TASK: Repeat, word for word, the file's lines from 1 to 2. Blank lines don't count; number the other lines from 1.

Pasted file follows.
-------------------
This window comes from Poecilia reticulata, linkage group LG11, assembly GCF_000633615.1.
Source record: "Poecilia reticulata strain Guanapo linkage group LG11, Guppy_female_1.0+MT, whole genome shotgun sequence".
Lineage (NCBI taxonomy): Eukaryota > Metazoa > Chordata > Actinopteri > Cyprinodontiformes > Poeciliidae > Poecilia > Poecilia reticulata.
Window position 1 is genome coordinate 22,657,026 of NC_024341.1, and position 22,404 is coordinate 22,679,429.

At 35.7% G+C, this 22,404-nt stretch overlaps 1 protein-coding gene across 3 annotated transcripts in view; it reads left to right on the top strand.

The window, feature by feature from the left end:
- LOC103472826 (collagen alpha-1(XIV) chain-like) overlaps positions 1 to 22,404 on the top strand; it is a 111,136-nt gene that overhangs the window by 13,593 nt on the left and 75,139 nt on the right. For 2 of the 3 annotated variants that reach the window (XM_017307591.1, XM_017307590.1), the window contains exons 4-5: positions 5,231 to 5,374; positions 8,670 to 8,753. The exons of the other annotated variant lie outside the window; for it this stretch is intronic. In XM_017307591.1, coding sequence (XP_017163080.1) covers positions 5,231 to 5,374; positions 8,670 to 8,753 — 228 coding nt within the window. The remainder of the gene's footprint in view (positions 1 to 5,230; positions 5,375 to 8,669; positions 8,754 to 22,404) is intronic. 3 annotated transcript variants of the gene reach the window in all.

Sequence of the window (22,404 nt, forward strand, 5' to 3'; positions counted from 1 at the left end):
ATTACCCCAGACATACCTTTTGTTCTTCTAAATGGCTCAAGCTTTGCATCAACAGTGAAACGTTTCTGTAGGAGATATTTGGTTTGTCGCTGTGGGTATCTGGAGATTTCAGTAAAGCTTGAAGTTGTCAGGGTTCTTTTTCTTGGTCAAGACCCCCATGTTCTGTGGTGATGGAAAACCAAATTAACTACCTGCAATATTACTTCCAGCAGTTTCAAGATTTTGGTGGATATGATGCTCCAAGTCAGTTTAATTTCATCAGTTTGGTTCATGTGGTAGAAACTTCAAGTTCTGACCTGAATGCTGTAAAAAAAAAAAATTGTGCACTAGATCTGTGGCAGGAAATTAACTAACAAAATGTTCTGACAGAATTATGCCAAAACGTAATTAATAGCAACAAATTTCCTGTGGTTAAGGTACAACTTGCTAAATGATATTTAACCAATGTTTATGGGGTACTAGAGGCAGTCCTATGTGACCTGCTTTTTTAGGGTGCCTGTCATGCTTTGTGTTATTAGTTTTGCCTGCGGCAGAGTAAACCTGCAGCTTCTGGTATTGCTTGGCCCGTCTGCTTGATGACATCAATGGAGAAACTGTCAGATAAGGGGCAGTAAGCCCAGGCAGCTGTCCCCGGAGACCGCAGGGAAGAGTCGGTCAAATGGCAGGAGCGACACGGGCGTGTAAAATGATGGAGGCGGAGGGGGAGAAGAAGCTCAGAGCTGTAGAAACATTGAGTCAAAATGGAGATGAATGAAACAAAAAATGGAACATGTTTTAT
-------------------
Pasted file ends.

This window comes from Poecilia reticulata, linkage group LG11, assembly GCF_000633615.1.
Source record: "Poecilia reticulata strain Guanapo linkage group LG11, Guppy_female_1.0+MT, whole genome shotgun sequence".